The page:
In the social media world, content is king – which means engagement is queen… because if nobody is reading and acting on your content then you’re wasting your time and money.
Twitter monitors who does what to your tweets. They know how many people like your tweets, retweet them, and reply to you. Divide this into the number of impressions (the number of people who have seen your message) and you have the engagement rate, expressed as a percentage.
What is a good Engagement Rate?
Often the bigger your account, the lower your engagement rate. When Katy Perry’s rate was measured she had 98 million followers and an engagement rate of 0.02%; Justin Bieber, 94m followers had 0.17%. Barack Obama, with 88m followers managed an impressive 0.7%.
On a rule of thumb, anything over 1% is doing pretty good.
Improving your Engagement Rate
It’s no good just having great content, it has got to generate engagement from your audience. So when we came across a product which says it will increase engagement by delivering interesting posts your audience will engage with, and there’s a free trial, it made sense to give it a go.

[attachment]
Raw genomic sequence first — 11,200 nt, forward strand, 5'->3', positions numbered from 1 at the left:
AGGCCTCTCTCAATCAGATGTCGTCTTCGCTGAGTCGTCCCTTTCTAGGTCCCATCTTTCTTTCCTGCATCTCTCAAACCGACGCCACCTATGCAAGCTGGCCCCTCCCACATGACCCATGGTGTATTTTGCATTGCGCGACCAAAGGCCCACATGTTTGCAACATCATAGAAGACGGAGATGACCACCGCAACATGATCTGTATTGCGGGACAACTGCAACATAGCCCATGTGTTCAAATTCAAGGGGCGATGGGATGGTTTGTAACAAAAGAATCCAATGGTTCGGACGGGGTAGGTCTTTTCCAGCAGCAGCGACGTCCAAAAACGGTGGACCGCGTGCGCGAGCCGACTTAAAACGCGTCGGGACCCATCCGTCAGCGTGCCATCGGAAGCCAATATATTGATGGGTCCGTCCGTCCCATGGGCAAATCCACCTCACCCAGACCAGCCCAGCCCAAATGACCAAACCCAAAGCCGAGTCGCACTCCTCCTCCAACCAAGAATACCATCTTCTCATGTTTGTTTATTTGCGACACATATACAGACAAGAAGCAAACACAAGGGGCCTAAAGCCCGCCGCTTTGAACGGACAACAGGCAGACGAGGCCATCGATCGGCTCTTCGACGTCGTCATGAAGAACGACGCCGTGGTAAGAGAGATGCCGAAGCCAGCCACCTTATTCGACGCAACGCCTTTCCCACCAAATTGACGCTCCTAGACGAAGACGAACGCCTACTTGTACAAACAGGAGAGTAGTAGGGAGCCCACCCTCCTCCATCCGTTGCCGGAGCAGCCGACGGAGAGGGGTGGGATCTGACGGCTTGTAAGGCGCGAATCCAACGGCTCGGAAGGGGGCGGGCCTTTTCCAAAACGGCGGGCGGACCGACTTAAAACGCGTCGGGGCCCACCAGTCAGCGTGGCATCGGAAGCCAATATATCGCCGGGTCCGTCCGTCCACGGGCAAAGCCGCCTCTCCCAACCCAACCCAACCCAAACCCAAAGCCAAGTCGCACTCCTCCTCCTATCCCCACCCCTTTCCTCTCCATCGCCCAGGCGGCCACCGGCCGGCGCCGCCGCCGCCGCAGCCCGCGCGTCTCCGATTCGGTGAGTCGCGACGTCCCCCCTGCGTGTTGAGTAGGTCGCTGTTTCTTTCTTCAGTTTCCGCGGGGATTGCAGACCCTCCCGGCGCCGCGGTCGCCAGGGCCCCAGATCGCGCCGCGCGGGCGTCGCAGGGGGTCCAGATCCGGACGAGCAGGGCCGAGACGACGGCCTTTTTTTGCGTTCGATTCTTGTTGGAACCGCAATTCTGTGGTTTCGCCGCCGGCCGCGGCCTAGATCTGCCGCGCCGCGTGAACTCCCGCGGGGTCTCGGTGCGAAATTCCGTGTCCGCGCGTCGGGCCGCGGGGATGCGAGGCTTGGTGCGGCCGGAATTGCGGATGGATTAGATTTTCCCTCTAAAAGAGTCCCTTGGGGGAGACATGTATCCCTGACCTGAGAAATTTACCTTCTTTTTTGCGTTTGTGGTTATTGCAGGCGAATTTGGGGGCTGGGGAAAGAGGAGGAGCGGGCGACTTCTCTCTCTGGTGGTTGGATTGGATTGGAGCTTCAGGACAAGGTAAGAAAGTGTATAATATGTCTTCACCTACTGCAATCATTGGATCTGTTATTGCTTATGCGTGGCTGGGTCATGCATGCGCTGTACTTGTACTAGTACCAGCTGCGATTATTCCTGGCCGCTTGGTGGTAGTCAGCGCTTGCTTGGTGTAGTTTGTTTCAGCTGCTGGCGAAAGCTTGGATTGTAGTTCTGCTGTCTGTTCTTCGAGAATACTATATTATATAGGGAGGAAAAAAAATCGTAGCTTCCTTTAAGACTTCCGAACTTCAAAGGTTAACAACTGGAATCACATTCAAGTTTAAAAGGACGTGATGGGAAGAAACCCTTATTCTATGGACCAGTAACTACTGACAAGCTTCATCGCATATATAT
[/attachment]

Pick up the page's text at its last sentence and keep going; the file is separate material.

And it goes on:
Personally, I don’t like the motivational quote thing – I find them banal, bland, and actually quite uninspiring, but I can see why they ought to work. Pretty pictures and ‘meaningful’ words get likes on Twitter, after all!
The quotes service we found had automated delivery and was offering a free trial month with two tweets every day. Part of the set up included personalising the choice of quotes and images.
We chose to run this on a mature account with high follower levels but falling engagement rates. We chose those aspects on the set-up which most closely mirrored the character of the account, and designed to appeal most closely to their existing followers. We clicked the Go button, and sat back to watch engagement grow…
Except it didn’t. We tested it for just under a month in October, with a total of 57 inspirational quotes posted. In previous months, engagement rate was averaging just over 1% – in October, it was 0.8%. Studying the engagement rate on the inspirational quotes showed that the rate on those posts was only 0.47%. In actual terms then, the inspirational quotes reduced the overall engagement rate on the account. Reach was impacted negatively as well, although not by such a high degree.
It’s possible that using inspirational quotes will work well on some types of accounts but it didn’t work on this trial. We concluded that we will keep writing our original content because it works better.
What’s your experience – have you used a quotes service on your account?
This article is also published on our Portugal Central website.